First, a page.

No Country for Women
Murder of a former diplomat’s daughter Noor Mukadam lays bare the distressing situation of women in Pakistan.
Islamabad, Pakistan: The gruesome murder of the former diplomat’s daughter in the heart of Islamabad has sent shivers down everyone’s spine and stirred national outrage over femicides in the South Asian nation of Pakistan. The murder involving families from the privileged elite of Pakistani society has put the treatment of women in the spotlight.
Noor Mukadam, 27, the daughter of a former Pakistani diplomat, was found beheaded in a posh neighbourhood of Islamabad on July 20. The police have charged Zahir Jaffer, a U.S. national and heir of one of Pakistan’s wealthiest families, with murder. Preliminary investigators revealed the two were friends, and Jaffer lured Mukadam, to his home, held her there for two days, and then brutally murdered her. Jaffer had previously been deported from Britain for involvement in a rape and sexual harassment case. On facing public anger, the Jaffer family took out full-page advertisements in newspapers distancing themselves from the murder and calling for justice.
Noor Mukadam’s brutal murder has become the most keenly reported femicide in recent history. As soon as the news of her murder broke, social media erupted with furious disgust, and there have been protests and vigils in major cities, as well as among the Pakistani diaspora in Canada and the United States. Twitter is currently filled with posts from people shocked at the murder and calling for justice for Noor. It should be declared a national emergency, said one user. Perhaps someone will actually do something about it then. The murder has sparked fresh debate about the safety of women in Pakistan, with the hashtag #JusticeForNoor garnering millions of tweets.
People protesting Hashtag #Justicefornoor
Hundreds of women are killed in Pakistan annually, and thousands more suffer of brutal violence, but very few cases get sustained media attention, and even a smaller fraction of perpetrators are ever punished. In a country where “honour” killings are a common practice, the brutality of the killing has forced Pakistan to confront its poor record on gender-based violence. The country is ranked 153 out of 156 countries in the World Economic Forum’s global gender index, just above Afghanistan. It ranks sixth on the list of the world’s most dangerous countries for women.
During the Covid lockdowns, there has been a surge in domestic violence, which many see as fueled by the growth in religious conservatism and the government’s failure to tackle the issue. “Women are not just angry, they are terrified because we know far too many rapists and murderers get away with it,” said Kanwal Ahmed, founder of Soul Sisters Pakistan, one of the country’s biggest women-only online Facebook group.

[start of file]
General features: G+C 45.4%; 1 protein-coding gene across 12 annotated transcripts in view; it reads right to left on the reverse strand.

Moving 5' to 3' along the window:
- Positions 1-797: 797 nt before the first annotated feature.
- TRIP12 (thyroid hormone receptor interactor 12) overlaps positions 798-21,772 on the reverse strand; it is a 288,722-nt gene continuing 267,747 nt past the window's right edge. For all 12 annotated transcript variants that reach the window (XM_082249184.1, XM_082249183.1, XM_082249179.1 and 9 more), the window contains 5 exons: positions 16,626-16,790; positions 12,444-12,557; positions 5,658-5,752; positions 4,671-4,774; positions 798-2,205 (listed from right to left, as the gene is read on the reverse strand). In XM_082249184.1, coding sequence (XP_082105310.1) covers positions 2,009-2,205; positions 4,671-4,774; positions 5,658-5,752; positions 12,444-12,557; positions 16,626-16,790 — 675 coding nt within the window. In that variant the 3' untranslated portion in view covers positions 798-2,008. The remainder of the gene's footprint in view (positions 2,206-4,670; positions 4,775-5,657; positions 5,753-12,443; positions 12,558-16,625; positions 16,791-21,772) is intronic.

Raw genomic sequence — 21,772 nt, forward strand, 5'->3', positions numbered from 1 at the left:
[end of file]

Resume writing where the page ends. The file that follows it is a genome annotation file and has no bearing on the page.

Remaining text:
Critics say the current Pakistani government, under Prime Minister Imran Khan, hasn’t been focusing on empowering girls and women. Recently, Imran Khan, was condemned after he suggested that the way women dressed was to blame for the rise in sexual violence. He later claimed the comment was taken out of context.
In the northwestern Khyber Pakhtunkhwa province, governed by Khan’s Pakistan Tehreek-e-Insaf (PTI) party, official recently issued guidelines ordering girls to wear the veil or abaya. The order drew widespread outrage, forcing the government to reverse the decision. PTI leader and former federal minister Ishaq Khakwani admitted that the government did not pay enough attention to address the issue of violence against women.
While the twists and turns of the trial unfold in the national media, rights groups in Pakistan say the government should now pass the landmark bill that was put on hold in early July after objections by the Council of Islamic Ideology, despite being passed by the National Assembly. The bill streamlines the process for obtaining restraining orders, and defines violence broadly, to include “emotional, psychological and verbal abuse”. The legislation to improve protections for women against violence has regularly faced pushback from religious and community leaders in the socially conservative country, which is governed in part by a strict interpretation of Islamic law.
Noor’s death came in the wake of a string of cases of brutal femicides. Just days before her death, Quratulain, whose picture as a beautiful glowing bride was put side by side with the photo of her bruised and battered corpse, was killed allegedly by her husband.
The status of the two families has brought this case worldwide attention. But for victims from lower-class backgrounds, without money or affluence, the fight for justice is lost before it has even begun.